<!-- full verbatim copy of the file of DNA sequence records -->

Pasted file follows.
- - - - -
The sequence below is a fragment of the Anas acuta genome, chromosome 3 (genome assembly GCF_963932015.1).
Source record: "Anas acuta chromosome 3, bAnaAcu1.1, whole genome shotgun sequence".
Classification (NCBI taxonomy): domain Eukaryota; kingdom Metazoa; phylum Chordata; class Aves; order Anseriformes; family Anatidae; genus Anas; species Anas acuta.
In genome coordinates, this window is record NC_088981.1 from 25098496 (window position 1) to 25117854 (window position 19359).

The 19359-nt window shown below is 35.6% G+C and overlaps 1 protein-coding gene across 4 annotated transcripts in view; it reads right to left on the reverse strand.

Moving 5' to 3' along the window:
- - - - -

The sequence below is a fragment of the Anas acuta genome, chromosome 3 (genome assembly GCF_963932015.1).
Source record: "Anas acuta chromosome 3, bAnaAcu1.1, whole genome shotgun sequence".
Classification (NCBI taxonomy): domain Eukaryota; kingdom Metazoa; phylum Chordata; class Aves; order Anseriformes; family Anatidae; genus Anas; species Anas acuta.
In genome coordinates, this window is record NC_088981.1 from 25098496 (window position 1) to 25117854 (window position 19359).

The 19359-nt window shown below is 35.6% G+C and overlaps 1 protein-coding gene across 4 annotated transcripts in view; it reads right to left on the reverse strand.

Moving 5' to 3' along the window: